6. Gary Brumley says:

    Question: I have a French Door that the adjustable part of the threshold needs to be replaced because of rot-the rest is aluminum-it is approx. 1″ wide by 60″ in length-can one be purchased? have never seen one an did check at he lumber yard-I maybe able to remove it and rip or cut one down that would work-but was not sure if I took the screws out-if the bottom part is fastened to the threshold or would fall out and then what would I do–(the part the screw goes into-)

    • Tony Wood says:

      Mr. Brumley,
      This is not a part that can usually be found at the lumber yard. If you know the exact make and model of your door it may be possible to order a replacement from the manufacturer. Unfortunately, because the nuts that secure the adjustment screws are located beneath the threshold the entire door unit would have to be removed to properly access the nuts. While it is possible to remove and repair the door unit, it should be understood that this is difficult to accomplish without loosening the joints of the door jamb and further degrading the integrity of the door unit. Additionally it is rare to have the kind of damage you described and not also have some damage to the jamb,threshold substrate, door slabs or even the finish floor,sub-floor or floor framing. It is often a better course of action to replace the entire door unit. If you choose to replace the unit ensure the sub-floor and floor framing are in good shape and that proper factory installation practices are followed. This will maximize the life of the door unit and satisfy the manufacturers warranty requirements, should you have a claim in the future

  7. Doug says:

    Do you know where I can locate new screws for my threshold. The ones I have are now rusted and no longer turn. Thanks!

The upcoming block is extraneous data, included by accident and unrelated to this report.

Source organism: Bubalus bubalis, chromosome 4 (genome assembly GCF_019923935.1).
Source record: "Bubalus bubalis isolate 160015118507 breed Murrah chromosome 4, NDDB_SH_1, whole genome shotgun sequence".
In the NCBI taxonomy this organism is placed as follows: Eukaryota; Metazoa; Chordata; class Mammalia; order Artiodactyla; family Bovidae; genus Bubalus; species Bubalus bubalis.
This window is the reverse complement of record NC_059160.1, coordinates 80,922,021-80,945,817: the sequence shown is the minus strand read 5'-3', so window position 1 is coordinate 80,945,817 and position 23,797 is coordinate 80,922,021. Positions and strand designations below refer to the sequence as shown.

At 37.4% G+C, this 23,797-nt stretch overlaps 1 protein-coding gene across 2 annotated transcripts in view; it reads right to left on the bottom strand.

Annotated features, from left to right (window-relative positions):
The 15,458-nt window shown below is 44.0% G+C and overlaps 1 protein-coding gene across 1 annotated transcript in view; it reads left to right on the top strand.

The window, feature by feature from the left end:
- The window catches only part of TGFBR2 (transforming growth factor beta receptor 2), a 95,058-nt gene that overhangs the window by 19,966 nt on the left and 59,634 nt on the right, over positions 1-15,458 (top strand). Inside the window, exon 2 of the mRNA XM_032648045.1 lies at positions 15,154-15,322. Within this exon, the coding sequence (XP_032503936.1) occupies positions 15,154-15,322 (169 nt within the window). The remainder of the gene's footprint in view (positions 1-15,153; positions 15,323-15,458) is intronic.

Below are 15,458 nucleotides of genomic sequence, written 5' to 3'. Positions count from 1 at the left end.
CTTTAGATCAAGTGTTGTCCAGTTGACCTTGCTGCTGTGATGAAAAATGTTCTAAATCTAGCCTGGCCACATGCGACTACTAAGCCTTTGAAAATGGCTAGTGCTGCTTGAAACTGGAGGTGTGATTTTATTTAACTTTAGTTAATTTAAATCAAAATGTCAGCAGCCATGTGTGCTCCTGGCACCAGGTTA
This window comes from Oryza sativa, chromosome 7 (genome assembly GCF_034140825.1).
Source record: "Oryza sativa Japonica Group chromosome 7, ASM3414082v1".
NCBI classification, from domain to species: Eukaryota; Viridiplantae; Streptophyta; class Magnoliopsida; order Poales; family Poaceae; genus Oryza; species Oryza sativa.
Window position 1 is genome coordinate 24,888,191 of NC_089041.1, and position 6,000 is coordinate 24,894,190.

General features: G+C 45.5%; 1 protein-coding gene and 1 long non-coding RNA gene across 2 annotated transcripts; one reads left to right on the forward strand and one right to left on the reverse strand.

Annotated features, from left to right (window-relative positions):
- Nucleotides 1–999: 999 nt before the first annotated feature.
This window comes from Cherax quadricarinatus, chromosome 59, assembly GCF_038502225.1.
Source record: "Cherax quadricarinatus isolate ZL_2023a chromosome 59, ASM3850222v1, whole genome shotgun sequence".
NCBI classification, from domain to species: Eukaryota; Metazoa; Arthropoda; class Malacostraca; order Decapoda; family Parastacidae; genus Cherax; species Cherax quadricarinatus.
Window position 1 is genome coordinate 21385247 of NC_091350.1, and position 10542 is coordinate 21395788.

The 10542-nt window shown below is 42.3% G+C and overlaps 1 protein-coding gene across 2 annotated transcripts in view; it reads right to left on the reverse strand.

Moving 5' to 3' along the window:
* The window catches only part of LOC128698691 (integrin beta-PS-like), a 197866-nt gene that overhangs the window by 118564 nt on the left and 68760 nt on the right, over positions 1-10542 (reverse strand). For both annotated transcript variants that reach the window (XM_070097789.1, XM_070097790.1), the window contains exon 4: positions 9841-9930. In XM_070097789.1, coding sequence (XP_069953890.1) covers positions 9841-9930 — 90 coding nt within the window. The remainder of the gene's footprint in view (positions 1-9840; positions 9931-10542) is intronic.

8. Tony Wood says:

    If you know the make and model of your door it may be possible to order a replacement from the manufacturer. The adjustment screws are not easily removed and doing so may damage your door unit. It is often a better course of action to replace the entire door unit because water that rusted the screws may have also damaged the threshold, sub-floor or floor framing. If you choose to replace the unit ensure the sub-floor and floor framing are in good shape and that proper factory installation practices are followed. This will maximize the life of the door unit and satisfy the manufacturers warranty requirements, should you have a claim in the future.

  9. John Janicky says:

    Home is 4 years old but never noticed the issue. The bottom of fiberglass door is about 1/4″ from bottom of its threshold that will not go lower. It uses a kerf type seal on the bottom of the door and most all are with fins about 1/2″ thick. Just does not work right and even the original one was smashed flat until it started coming apart. Not sure how i can fix this problem. Not sure if a thinner weatherstrip/threshold is made.

    • Tony Wood says:

      Mr. Janicky,
      From your description I am not able to ascertain why your door weather strip has worn out so quickly. There are a few things that come to mind that may be worth considering. This post, Sagging Door Adjustment, may offer some insight on possible causes and solutions to your problem. Door bottom weather stripping is available at many big box stores in 1/4″, 3/8″ and 1/2″ thickness. to replace remove the door slab then carefully pry loose the old weather strip, which may have fins that fit into grooves inset in the bottom of the door slab. A new weather strip of appropriate thickness may then be attached to the door by first applying two thin beads of caulk to the bottom of the door. Then align the new weather strip into position and fasten with small nails or screws as per the instruction supplied with the weather strip. I hope I have been of some service in solving your door problem.